ML: I’m not sure where I stand on the writing theory that characters lead the writer along, or “tell” the writer the story. A writer has to be in control of the story, to know where they want to end up, or the plot will be a mess.
I do believe characters drive the story in the sense that they should always behave true to their personality, to their beliefs and act in a realistic, human way, even when those actions might be frustrating or off-putting to the reader (and sometimes to the writer).
TWN: There is a lot of violence in “Sawbones.” It’s certainly well-placed and not gratuitous, but there is a lot of it. What was it like writing those scenes, especially the wagon train massacre?
ML: I should probably say that it was difficult, that I cried while I wrote it, but it wasn’t, and I didn’t. I wrote the scene through Laura’s eyes, the eyes of a doctor who was in shock, but still managed to see the scene at a professional remove.
The specifics are actually pretty sparse and matter-of-fact. There is no lingering, no metaphoric descriptions of what Laura sees. I think the scene is so vivid for people because the reader experiences the carnage through every one of Laura’s senses — smell, sight, hearing, taste and touch — and because we are deep in Laura’s point of view we feel what she feels.
The scene about 3/4 through the book was more difficult to write, even though I describe nothing of the events by the Canadian. It is all told through Laura’s emotions, her reaction.
It’s the scene that gets the most visceral reactions from readers because I leave it all up to their imagination.
TWN: Talk a little bit about writing a series as opposed to writing stand alone stories.
ML: “Sawbones” was a standalone. It became a series when the publisher offered a three book deal. With a series like “Stillwater,” you have to be careful not to front load the series with details that you have to be sure and remember and stay true to later.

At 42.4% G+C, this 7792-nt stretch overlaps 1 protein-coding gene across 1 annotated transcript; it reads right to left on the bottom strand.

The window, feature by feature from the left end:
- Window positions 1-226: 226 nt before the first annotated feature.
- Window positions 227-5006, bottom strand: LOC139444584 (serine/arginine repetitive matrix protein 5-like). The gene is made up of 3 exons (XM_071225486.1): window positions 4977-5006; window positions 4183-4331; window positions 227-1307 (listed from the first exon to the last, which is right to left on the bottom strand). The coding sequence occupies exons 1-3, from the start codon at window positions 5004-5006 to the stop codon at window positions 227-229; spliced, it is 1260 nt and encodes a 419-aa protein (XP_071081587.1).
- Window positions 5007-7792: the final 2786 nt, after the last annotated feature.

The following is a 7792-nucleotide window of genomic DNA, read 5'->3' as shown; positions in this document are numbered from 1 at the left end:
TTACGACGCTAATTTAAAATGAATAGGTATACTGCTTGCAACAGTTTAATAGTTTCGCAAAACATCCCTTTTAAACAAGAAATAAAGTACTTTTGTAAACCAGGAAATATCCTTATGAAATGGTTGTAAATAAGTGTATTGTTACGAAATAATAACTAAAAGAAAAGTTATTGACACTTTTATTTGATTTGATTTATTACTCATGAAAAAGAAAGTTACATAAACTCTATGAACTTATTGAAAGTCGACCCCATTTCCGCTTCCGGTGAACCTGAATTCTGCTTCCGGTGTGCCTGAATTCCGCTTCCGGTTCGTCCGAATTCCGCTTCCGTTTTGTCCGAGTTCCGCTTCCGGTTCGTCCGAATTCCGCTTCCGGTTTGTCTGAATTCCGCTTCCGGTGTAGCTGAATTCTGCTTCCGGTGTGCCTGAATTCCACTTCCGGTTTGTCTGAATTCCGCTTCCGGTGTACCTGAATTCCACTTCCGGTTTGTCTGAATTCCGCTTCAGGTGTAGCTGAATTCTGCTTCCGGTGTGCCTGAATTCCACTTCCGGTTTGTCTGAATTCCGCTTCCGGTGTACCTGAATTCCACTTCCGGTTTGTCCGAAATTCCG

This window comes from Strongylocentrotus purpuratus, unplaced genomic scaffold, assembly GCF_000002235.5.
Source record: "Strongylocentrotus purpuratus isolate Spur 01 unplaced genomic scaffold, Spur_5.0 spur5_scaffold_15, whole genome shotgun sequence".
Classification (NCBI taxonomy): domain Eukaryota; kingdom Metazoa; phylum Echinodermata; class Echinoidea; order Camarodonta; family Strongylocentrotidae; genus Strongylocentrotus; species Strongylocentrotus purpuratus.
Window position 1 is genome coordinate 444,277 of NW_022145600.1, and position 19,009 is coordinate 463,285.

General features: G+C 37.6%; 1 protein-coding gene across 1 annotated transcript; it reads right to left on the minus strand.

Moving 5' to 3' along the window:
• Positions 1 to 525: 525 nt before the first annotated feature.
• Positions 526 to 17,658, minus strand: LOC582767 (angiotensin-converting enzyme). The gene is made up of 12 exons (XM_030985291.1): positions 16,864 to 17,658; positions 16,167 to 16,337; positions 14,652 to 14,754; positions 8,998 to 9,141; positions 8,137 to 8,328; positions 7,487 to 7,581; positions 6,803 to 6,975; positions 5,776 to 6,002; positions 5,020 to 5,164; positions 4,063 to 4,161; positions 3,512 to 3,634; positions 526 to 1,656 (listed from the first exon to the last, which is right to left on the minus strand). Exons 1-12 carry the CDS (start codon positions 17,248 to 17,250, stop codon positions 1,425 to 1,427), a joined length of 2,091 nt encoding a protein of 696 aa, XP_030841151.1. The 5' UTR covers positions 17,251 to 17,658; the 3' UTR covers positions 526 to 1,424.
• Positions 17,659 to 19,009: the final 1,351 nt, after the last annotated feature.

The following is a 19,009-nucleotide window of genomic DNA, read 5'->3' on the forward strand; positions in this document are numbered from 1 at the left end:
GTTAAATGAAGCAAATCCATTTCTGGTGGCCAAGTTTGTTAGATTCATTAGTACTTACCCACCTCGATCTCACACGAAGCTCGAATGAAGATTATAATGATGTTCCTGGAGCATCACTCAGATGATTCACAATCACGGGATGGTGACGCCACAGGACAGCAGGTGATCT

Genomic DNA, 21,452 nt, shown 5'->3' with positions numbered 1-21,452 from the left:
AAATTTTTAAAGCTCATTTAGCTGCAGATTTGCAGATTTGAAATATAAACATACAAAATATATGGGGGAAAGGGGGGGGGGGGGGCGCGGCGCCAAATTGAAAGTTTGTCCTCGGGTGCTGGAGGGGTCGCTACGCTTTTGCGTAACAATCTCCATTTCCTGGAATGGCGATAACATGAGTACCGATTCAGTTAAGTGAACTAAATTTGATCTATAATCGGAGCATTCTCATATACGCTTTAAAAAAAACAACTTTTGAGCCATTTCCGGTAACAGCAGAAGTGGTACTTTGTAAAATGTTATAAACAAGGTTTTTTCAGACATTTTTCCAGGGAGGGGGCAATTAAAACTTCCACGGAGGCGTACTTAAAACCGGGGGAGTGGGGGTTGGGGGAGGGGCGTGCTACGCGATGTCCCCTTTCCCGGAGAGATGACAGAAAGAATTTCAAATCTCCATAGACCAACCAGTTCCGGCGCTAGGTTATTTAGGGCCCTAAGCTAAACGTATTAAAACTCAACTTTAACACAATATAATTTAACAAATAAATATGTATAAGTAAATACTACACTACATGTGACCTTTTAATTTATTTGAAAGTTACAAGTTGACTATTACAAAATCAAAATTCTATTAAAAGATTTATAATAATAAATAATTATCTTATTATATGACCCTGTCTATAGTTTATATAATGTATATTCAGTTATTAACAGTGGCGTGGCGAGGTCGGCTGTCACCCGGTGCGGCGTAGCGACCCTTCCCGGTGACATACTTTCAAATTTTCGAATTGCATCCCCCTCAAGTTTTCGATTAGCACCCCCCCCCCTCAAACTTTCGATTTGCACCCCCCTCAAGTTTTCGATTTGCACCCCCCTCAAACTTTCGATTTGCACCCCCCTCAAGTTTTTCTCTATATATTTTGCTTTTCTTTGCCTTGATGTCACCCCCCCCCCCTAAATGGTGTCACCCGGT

TWN: Laura was always plucky. She was determined to become a surgeon, even disguising herself as a male orderly during the Civil War. But she faces true danger and tragedy on the plains. How does she find courage to go it alone in a man’s world?
ML: By the time Laura arrives in Texas, going it alone in a man’s world is second nature to her.
She survived the war, survived losing her father, survived (and thrived in) medical school when everyone was against her, and scraped and fought to start her practice. Laura is confident in her abilities and her intelligence, and she’s a fighter.
She assumes achieving success in the West will be no different.
By the time she realizes the danger is on a different level in the West, she’s too far in to turn back, though she will start to question her decision to run in “Blood Oath.”
TWN: You’ve got two more in the Laura Elliston series.
Laura has a love interest named Kindle. Will their story end with the third book.
ML: The title of the third book is “Badlands.”
It might be my favorite of the three because I love, love, love the new characters I introduce.
Right now I don’t have any plans to continue Laura and Kindle’s story. I’ve been writing them almost non-stop for a year and a half and I need a little break.
But if one day I get a wonderful story idea, I’m sure I’ll write it.
TWN: “Sawbones” is only available on Kindle right now, but it is coming out in trade paperback, along with the other two?
ML: The tentative release dates for the print editions are:
“Sawbones” – April 11; “Blood Oath” – May 23; and “Badlands” – June 27
They’ll be available digitally and I’m crossing my fingers they’ll be available on audio, as well.
Melissa’s books can be found at barnes and noble, indibound or amazon.com.
Follow Melissa on Facebook or Twitter. For more information, check out her website,